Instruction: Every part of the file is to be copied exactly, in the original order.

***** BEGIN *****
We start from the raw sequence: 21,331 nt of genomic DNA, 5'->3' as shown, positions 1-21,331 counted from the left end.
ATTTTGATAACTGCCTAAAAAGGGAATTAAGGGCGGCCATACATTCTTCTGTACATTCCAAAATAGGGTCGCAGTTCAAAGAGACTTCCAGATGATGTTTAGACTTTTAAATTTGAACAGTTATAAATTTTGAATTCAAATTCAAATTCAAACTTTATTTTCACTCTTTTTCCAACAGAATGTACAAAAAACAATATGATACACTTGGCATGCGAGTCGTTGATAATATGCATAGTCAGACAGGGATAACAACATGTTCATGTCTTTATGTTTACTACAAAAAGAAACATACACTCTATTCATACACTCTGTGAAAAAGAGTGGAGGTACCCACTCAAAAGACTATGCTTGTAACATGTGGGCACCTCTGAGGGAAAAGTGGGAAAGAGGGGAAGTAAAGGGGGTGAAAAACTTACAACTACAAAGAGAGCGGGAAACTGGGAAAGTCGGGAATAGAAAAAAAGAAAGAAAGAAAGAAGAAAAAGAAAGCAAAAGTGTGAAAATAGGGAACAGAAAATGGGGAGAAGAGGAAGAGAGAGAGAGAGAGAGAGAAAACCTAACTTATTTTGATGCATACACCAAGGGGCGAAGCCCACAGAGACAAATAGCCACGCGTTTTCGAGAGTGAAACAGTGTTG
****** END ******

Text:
We start from the raw sequence: 21,331 nt of genomic DNA, 5'->3' as shown, positions 1-21,331 counted from the left end.
ATTTTGATAACTGCCTAAAAAGGGAATTAAGGGCGGCCATACATTCTTCTGTACATTCCAAAATAGGGTCGCAGTTCAAAGAGACTTCCAGATGATGTTTAGACTTTTAAATTTGAACAGTTATAAATTTTGAATTCAAATTCAAATTCAAACTTTATTTTCACTCTTTTTCCAACAGAATGTACAAAAAACAATATGATACACTTGGCATGCGAGTCGTTGATAATATGCATAGTCAGACAGGGATAACAACATGTTCATGTCTTTATGTTTACTACAAAAAGAAACATACACTCTATTCATACACTCTGTGAAAAAGAGTGGAGGTACCCACTCAAAAGACTATGCTTGTAACATGTGGGCACCTCTGAGGGAAAAGTGGGAAAGAGGGGAAGTAAAGGGGGTGAAAAACTTACAACTACAAAGAGAGCGGGAAACTGGGAAAGTCGGGAATAGAAAAAAAGAAAGAAAGAAAGAAGAAAAAGAAAGCAAAAGTGTGAAAATAGGGAACAGAAAATGGGGAGAAGAGGAAGAGAGAGAGAGAGAGAGAGAAAACCTAACTTATTTTGATGCATACACCAAGGGGCGAAGCCCACAGAGACAAATAGCCACGCGTTTTCGAGAGTGAAACAGTGTTG